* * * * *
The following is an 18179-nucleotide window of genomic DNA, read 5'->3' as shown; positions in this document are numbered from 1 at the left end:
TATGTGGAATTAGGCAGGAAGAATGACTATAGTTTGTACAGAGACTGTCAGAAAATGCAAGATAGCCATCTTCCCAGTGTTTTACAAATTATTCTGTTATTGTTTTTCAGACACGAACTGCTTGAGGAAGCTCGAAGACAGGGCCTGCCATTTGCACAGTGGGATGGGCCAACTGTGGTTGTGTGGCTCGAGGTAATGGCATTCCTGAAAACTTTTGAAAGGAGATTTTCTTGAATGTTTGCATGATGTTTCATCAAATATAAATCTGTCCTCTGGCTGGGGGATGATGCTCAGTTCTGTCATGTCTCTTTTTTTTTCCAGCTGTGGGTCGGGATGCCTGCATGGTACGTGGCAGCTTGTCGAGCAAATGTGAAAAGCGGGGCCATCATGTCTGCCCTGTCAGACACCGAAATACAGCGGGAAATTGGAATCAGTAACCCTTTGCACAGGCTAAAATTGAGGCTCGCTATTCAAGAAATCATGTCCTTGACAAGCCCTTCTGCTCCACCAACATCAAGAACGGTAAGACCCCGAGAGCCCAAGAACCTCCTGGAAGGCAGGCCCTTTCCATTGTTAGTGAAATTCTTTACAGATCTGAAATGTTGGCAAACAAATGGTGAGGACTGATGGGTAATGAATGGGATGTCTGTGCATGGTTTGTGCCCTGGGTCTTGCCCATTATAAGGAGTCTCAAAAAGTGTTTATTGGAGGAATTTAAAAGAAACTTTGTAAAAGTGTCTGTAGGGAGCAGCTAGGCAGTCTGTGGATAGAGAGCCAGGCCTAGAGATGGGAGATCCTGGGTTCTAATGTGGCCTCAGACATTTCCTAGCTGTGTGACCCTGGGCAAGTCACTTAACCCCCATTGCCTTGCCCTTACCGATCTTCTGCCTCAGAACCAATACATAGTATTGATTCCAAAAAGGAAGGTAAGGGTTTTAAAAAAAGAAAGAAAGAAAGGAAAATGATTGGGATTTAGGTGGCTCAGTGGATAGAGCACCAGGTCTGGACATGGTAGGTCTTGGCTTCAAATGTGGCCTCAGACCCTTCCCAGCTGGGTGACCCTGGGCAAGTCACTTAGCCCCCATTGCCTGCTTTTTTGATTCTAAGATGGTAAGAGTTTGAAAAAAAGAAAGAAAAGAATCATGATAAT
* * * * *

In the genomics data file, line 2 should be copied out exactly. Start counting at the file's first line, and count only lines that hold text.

TATGTGGAATTAGGCAGGAAGAATGACTATAGTTTGTACAGAGACTGTCAGAAAATGCAAGATAGCCATCTTCCCAGTGTTTTACAAATTATTCTGTTATTGTTTTTCAGACACGAACTGCTTGAGGAAGCTCGAAGACAGGGCCTGCCATTTGCACAGTGGGATGGGCCAACTGTGGTTGTGTGGCTCGAGGTAATGGCATTCCTGAAAACTTTTGAAAGGAGATTTTCTTGAATGTTTGCATGATGTTTCATCAAATATAAATCTGTCCTCTGGCTGGGGGATGATGCTCAGTTCTGTCATGTCTCTTTTTTTTTCCAGCTGTGGGTCGGGATGCCTGCATGGTACGTGGCAGCTTGTCGAGCAAATGTGAAAAGCGGGGCCATCATGTCTGCCCTGTCAGACACCGAAATACAGCGGGAAATTGGAATCAGTAACCCTTTGCACAGGCTAAAATTGAGGCTCGCTATTCAAGAAATCATGTCCTTGACAAGCCCTTCTGCTCCACCAACATCAAGAACGGTAAGACCCCGAGAGCCCAAGAACCTCCTGGAAGGCAGGCCCTTTCCATTGTTAGTGAAATTCTTTACAGATCTGAAATGTTGGCAAACAAATGGTGAGGACTGATGGGTAATGAATGGGATGTCTGTGCATGGTTTGTGCCCTGGGTCTTGCCCATTATAAGGAGTCTCAAAAAGTGTTTATTGGAGGAATTTAAAAGAAACTTTGTAAAAGTGTCTGTAGGGAGCAGCTAGGCAGTCTGTGGATAGAGAGCCAGGCCTAGAGATGGGAGATCCTGGGTTCTAATGTGGCCTCAGACATTTCCTAGCTGTGTGACCCTGGGCAAGTCACTTAACCCCCATTGCCTTGCCCTTACCGATCTTCTGCCTCAGAACCAATACATAGTATTGATTCCAAAAAGGAAGGTAAGGGTTTTAAAAAAAGAAAGAAAGAAAGGAAAATGATTGGGATTTAGGTGGCTCAGTGGATAGAGCACCAGGTCTGGACATGGTAGGTCTTGGCTTCAAATGTGGCCTCAGACCCTTCCCAGCTGGGTGACCCTGGGCAAGTCACTTAGCCCCCATTGCCTGCTTTTTTGATTCTAAGATGGTAAGAGTTTGAAAAAAAGAAAGAAAAGAATCATGATAAT